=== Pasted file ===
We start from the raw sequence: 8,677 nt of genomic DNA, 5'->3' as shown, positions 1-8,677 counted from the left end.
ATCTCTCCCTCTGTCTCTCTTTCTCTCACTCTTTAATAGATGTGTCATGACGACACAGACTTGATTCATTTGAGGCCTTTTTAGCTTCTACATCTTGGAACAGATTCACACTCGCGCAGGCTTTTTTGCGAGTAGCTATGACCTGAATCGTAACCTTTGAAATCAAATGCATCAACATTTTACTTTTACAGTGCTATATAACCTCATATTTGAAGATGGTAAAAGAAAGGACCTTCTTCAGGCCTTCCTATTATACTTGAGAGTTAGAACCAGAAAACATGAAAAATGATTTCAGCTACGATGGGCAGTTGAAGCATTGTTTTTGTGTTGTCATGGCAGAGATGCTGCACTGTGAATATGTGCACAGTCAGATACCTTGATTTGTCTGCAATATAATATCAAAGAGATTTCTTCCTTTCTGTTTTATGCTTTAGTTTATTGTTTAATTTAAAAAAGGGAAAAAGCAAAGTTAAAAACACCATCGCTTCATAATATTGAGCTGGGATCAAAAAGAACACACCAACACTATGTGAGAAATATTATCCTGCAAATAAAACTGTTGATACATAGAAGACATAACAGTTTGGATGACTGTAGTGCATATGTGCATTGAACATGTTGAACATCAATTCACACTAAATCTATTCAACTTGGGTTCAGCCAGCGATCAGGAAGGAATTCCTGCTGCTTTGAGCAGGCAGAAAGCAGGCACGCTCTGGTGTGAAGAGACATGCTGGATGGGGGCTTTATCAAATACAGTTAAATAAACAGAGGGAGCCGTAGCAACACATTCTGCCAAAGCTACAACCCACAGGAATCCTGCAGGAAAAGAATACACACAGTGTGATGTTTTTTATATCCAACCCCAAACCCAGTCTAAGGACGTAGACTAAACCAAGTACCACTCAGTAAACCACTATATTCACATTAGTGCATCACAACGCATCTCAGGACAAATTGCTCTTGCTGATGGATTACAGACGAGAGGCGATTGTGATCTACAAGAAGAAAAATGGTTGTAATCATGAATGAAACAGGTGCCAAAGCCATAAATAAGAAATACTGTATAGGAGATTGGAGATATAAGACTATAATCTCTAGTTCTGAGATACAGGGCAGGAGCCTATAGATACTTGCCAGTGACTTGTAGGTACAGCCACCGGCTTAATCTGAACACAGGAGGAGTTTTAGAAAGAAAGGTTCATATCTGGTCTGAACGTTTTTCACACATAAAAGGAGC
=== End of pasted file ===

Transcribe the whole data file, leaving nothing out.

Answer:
We start from the raw sequence: 8,677 nt of genomic DNA, 5'->3' as shown, positions 1-8,677 counted from the left end.
ATCTCTCCCTCTGTCTCTCTTTCTCTCACTCTTTAATAGATGTGTCATGACGACACAGACTTGATTCATTTGAGGCCTTTTTAGCTTCTACATCTTGGAACAGATTCACACTCGCGCAGGCTTTTTTGCGAGTAGCTATGACCTGAATCGTAACCTTTGAAATCAAATGCATCAACATTTTACTTTTACAGTGCTATATAACCTCATATTTGAAGATGGTAAAAGAAAGGACCTTCTTCAGGCCTTCCTATTATACTTGAGAGTTAGAACCAGAAAACATGAAAAATGATTTCAGCTACGATGGGCAGTTGAAGCATTGTTTTTGTGTTGTCATGGCAGAGATGCTGCACTGTGAATATGTGCACAGTCAGATACCTTGATTTGTCTGCAATATAATATCAAAGAGATTTCTTCCTTTCTGTTTTATGCTTTAGTTTATTGTTTAATTTAAAAAAGGGAAAAAGCAAAGTTAAAAACACCATCGCTTCATAATATTGAGCTGGGATCAAAAAGAACACACCAACACTATGTGAGAAATATTATCCTGCAAATAAAACTGTTGATACATAGAAGACATAACAGTTTGGATGACTGTAGTGCATATGTGCATTGAACATGTTGAACATCAATTCACACTAAATCTATTCAACTTGGGTTCAGCCAGCGATCAGGAAGGAATTCCTGCTGCTTTGAGCAGGCAGAAAGCAGGCACGCTCTGGTGTGAAGAGACATGCTGGATGGGGGCTTTATCAAATACAGTTAAATAAACAGAGGGAGCCGTAGCAACACATTCTGCCAAAGCTACAACCCACAGGAATCCTGCAGGAAAAGAATACACACAGTGTGATGTTTTTTATATCCAACCCCAAACCCAGTCTAAGGACGTAGACTAAACCAAGTACCACTCAGTAAACCACTATATTCACATTAGTGCATCACAACGCATCTCAGGACAAATTGCTCTTGCTGATGGATTACAGACGAGAGGCGATTGTGATCTACAAGAAGAAAAATGGTTGTAATCATGAATGAAACAGGTGCCAAAGCCATAAATAAGAAATACTGTATAGGAGATTGGAGATATAAGACTATAATCTCTAGTTCTGAGATACAGGGCAGGAGCCTATAGATACTTGCCAGTGACTTGTAGGTACAGCCACCGGCTTAATCTGAACACAGGAGGAGTTTTAGAAAGAAAGGTTCATATCTGGTCTGAACGTTTTTCACACATAAAAGGAGC